Opinion

November 13, 2013

Chris Whitfield: School system officials hiding behind ‘paper shield’

Recent events at Coahulla Creek High School have some parents concerned about the safety of their children and questioning a lack of communication from the leadership of Whitfield County Schools.

School officials discovered a student with a “kill list” at Coahulla Creek that included the names of students, teachers and an administrator. The matter was turned over to law enforcement and rightfully so. But once an arrest was made, nothing was said publicly by the school system, and parents were not told of the threat. It wasn’t until a grandparent of a student notified The Daily Citizen about two weeks later that parents had any idea what was going on at the school.

School system officials claimed at the time they couldn’t comment on whether or how the student was disciplined because of the Federal Educational Rights and Privacy Act (FERPA), and later said they didn’t want to hinder the investigation by releasing any information.

FERPA is a paper shield that school officials love to hide behind whenever they don’t want to comment on things that could bring negative publicity. Rather than say “no comment” or answer questions about their actions, they claim they can’t comment because FERPA won’t let them. But unless you name a student or provide details from the student’s educational record, FERPA doesn’t apply.

Under their strict definition and narrow interpretation of FERPA, Whitfield County Schools officials really need to stop sending pictures of their honor roll students to the newspaper since identifying them would seem to be a violation of FERPA. They also need to stop handing out rosters at football games because identifying the students would be a FERPA violation under their interpretation.

Whitfield County Schools officials refused to discuss the punishment of an Eastbrook Elementary School student who was caught “smoking” Smarties. The Daily Citizen contacted school officials after the mother of the student brought the discipline to the attention of the newspaper. School officials said they couldn’t comment because of FERPA.

FERPA is meant to protect the student’s right of privacy. It does not shield school officials from questions they are uncomfortable with. Once the mother of the student identified the student, there was no privacy to break.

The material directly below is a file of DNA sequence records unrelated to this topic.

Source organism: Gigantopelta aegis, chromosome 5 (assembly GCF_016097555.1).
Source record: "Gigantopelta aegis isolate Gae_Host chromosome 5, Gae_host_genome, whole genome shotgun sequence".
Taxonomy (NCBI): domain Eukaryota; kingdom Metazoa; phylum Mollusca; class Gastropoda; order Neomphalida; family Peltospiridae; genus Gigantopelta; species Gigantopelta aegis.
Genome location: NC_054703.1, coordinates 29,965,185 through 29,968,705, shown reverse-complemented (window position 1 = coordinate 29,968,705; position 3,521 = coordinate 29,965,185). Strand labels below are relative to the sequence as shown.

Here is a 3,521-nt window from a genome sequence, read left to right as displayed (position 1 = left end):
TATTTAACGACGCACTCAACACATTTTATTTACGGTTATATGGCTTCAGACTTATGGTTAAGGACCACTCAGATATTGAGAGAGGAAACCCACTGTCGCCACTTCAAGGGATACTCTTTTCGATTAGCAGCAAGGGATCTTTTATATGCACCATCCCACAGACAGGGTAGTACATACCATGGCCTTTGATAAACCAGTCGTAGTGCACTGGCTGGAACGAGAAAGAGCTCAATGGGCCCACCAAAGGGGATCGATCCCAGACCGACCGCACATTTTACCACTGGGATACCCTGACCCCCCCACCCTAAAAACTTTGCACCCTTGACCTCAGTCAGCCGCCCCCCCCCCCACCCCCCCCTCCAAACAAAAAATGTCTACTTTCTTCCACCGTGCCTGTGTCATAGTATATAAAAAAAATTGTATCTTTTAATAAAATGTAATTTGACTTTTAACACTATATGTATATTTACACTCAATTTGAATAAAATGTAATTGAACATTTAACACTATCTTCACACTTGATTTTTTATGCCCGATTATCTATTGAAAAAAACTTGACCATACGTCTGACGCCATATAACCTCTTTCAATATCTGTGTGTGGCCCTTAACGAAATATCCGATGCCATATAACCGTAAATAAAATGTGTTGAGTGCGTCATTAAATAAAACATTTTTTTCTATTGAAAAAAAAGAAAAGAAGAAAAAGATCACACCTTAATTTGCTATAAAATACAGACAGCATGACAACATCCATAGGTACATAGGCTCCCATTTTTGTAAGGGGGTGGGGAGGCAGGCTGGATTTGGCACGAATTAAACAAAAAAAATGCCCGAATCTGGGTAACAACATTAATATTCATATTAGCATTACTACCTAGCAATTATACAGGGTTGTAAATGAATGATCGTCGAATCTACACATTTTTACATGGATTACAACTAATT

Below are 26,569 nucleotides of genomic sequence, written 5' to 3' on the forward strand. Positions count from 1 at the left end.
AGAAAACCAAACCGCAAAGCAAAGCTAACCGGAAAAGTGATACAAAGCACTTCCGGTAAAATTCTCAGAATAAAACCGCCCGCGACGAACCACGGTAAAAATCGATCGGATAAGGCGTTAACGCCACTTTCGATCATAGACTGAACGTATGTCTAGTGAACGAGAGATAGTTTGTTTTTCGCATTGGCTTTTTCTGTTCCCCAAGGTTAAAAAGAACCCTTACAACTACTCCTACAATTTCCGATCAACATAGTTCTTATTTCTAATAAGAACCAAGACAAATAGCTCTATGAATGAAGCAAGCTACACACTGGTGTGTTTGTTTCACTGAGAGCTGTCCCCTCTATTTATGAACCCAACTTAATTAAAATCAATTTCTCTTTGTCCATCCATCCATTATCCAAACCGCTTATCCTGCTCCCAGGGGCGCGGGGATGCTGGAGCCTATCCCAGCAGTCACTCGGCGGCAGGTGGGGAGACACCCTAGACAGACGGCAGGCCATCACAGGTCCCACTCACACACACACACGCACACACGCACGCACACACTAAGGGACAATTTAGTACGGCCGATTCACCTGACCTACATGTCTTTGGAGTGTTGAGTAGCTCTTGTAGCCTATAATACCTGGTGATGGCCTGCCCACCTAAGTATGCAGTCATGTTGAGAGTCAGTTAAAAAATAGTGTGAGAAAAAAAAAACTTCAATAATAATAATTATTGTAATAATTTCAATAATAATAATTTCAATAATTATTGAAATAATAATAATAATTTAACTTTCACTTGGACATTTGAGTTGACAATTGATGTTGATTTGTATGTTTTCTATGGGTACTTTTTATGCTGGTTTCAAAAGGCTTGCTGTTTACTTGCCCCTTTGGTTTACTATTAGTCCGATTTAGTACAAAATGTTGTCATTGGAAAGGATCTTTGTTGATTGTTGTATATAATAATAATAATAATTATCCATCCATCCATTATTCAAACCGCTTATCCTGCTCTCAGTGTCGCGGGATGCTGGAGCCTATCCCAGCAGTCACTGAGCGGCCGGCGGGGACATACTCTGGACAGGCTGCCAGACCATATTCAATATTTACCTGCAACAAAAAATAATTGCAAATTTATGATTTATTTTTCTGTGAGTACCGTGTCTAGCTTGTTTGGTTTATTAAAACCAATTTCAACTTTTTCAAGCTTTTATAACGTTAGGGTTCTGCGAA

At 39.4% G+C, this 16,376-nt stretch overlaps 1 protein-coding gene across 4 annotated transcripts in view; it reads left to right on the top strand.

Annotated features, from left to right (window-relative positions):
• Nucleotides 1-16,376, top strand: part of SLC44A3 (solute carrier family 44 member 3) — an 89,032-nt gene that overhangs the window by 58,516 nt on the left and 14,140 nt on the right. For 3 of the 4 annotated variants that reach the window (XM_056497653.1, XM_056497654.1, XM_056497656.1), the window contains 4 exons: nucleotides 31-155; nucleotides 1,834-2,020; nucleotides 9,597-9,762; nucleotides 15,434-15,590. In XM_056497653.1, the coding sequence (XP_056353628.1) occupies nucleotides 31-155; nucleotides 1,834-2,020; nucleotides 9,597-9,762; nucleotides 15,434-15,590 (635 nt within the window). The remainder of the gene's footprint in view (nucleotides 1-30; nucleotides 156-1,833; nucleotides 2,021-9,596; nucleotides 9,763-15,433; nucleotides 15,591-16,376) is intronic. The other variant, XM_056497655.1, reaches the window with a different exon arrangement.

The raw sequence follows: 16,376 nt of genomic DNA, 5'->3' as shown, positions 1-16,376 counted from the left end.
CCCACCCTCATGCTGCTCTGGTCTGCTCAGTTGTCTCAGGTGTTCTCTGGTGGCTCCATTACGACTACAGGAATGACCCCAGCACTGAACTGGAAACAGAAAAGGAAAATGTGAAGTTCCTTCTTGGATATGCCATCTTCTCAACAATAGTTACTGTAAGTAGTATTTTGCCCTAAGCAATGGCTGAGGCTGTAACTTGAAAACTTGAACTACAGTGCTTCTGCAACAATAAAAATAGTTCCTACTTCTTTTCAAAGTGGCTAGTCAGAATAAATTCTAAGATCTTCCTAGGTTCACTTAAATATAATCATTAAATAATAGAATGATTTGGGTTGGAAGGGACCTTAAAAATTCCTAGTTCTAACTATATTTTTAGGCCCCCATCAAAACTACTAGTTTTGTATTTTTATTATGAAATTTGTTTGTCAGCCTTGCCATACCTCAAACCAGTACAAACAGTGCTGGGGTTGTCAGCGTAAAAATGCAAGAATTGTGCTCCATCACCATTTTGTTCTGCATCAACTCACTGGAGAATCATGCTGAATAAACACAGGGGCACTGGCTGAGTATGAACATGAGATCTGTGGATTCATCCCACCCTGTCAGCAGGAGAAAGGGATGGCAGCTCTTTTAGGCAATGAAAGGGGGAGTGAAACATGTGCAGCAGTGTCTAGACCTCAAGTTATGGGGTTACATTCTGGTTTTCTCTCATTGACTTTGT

In the case of the Coahulla Creek “kill list,” Superintendent Judy Gilreath said school officials did the right thing because the school’s attorney said they did. Well, of course he did. When was the last time you heard an attorney tell you his client did the wrong thing?

Legitimate questions and concerns from parents need to be addressed. Why weren’t parents notified? Why did it take several days for this situation to come to light? Were teachers alerted to the situation so they could be on the lookout for any potential problems? School staff who spoke confidentially to me said they learned of the threat after the fact.

As far as concerns about possibly hindering the investigation — which were not mentioned at the time of the first newspaper report, but were told to a reporter last Wednesday after rumors of a bomb threat at the school — do Whitfield County Schools officials think so poorly of our local law enforcement officials that they believe the law enforcement officials cannot conduct a proper investigation? Or are our school officials insecure about someone entering the school who could “tamper with evidence,” as Gilreath contended in an interview with reporter Christopher Smith?

Sadly, they are.

On the same day of the bomb threat rumors, I walked into the foyer at Coahulla Creek some 15 minutes before students were to be dismissed for the day. I walked to the front counter. I milled about the lobby. Am I so well known that everyone knew I was there to write a story on the cross country team? Did anyone ask me what I was doing there? Did anyone ask to see my credentials? Did anyone ask if they could help me? Was I confronted in any way on a day when the schools were being “extra vigilant?”

No, they did not and I was not.

“There’s probably more scrutiny over there than there ever has been,” Gilreath told Smith.

Really?

Whitfield County Schools officials can continue to hide behind FERPA, but eventually parents, who have legitimate concerns for the safety of their children, are going to demand better communication. Because nobody seems to be answering their questions right now.

Chris Whitfield is a sports writer for The Daily Citizen. He is a certified educator.

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